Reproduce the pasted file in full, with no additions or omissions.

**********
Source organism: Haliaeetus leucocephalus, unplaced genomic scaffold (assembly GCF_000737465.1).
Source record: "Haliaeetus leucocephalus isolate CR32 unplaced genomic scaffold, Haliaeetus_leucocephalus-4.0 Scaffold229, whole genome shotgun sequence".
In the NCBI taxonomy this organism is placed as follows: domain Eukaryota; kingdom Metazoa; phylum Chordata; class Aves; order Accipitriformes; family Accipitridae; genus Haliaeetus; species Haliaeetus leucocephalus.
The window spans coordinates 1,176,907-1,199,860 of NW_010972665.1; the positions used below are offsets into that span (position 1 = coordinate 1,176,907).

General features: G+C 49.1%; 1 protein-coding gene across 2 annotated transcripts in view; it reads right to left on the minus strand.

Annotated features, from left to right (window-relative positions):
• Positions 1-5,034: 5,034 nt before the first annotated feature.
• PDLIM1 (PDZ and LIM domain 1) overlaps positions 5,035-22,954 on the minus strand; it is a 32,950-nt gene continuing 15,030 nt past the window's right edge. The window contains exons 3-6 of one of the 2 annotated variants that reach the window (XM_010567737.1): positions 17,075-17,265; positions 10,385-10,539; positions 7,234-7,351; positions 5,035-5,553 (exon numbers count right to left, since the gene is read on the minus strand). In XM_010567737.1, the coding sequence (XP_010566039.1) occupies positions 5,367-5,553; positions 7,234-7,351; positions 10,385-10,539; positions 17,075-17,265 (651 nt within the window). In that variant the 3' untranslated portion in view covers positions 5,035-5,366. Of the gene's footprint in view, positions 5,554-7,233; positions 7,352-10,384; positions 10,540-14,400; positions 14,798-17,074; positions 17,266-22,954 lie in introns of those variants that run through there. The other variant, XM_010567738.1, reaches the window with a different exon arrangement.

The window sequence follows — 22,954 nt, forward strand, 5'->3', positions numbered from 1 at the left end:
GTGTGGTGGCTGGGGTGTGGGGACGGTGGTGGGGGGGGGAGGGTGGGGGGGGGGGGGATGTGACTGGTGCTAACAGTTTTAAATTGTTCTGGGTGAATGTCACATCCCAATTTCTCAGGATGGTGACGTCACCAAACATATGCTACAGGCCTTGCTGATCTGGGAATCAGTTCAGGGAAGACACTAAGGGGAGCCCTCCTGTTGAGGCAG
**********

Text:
Source organism: Haliaeetus leucocephalus, unplaced genomic scaffold (assembly GCF_000737465.1).
Source record: "Haliaeetus leucocephalus isolate CR32 unplaced genomic scaffold, Haliaeetus_leucocephalus-4.0 Scaffold229, whole genome shotgun sequence".
In the NCBI taxonomy this organism is placed as follows: domain Eukaryota; kingdom Metazoa; phylum Chordata; class Aves; order Accipitriformes; family Accipitridae; genus Haliaeetus; species Haliaeetus leucocephalus.
The window spans coordinates 1,176,907-1,199,860 of NW_010972665.1; the positions used below are offsets into that span (position 1 = coordinate 1,176,907).

General features: G+C 49.1%; 1 protein-coding gene across 2 annotated transcripts in view; it reads right to left on the minus strand.

Annotated features, from left to right (window-relative positions):
• Positions 1-5,034: 5,034 nt before the first annotated feature.
• PDLIM1 (PDZ and LIM domain 1) overlaps positions 5,035-22,954 on the minus strand; it is a 32,950-nt gene continuing 15,030 nt past the window's right edge. The window contains exons 3-6 of one of the 2 annotated variants that reach the window (XM_010567737.1): positions 17,075-17,265; positions 10,385-10,539; positions 7,234-7,351; positions 5,035-5,553 (exon numbers count right to left, since the gene is read on the minus strand). In XM_010567737.1, the coding sequence (XP_010566039.1) occupies positions 5,367-5,553; positions 7,234-7,351; positions 10,385-10,539; positions 17,075-17,265 (651 nt within the window). In that variant the 3' untranslated portion in view covers positions 5,035-5,366. Of the gene's footprint in view, positions 5,554-7,233; positions 7,352-10,384; positions 10,540-14,400; positions 14,798-17,074; positions 17,266-22,954 lie in introns of those variants that run through there. The other variant, XM_010567738.1, reaches the window with a different exon arrangement.

The window sequence follows — 22,954 nt, forward strand, 5'->3', positions numbered from 1 at the left end:
GTGTGGTGGCTGGGGTGTGGGGACGGTGGTGGGGGGGGGAGGGTGGGGGGGGGGGGGATGTGACTGGTGCTAACAGTTTTAAATTGTTCTGGGTGAATGTCACATCCCAATTTCTCAGGATGGTGACGTCACCAAACATATGCTACAGGCCTTGCTGATCTGGGAATCAGTTCAGGGAAGACACTAAGGGGAGCCCTCCTGTTGAGGCAG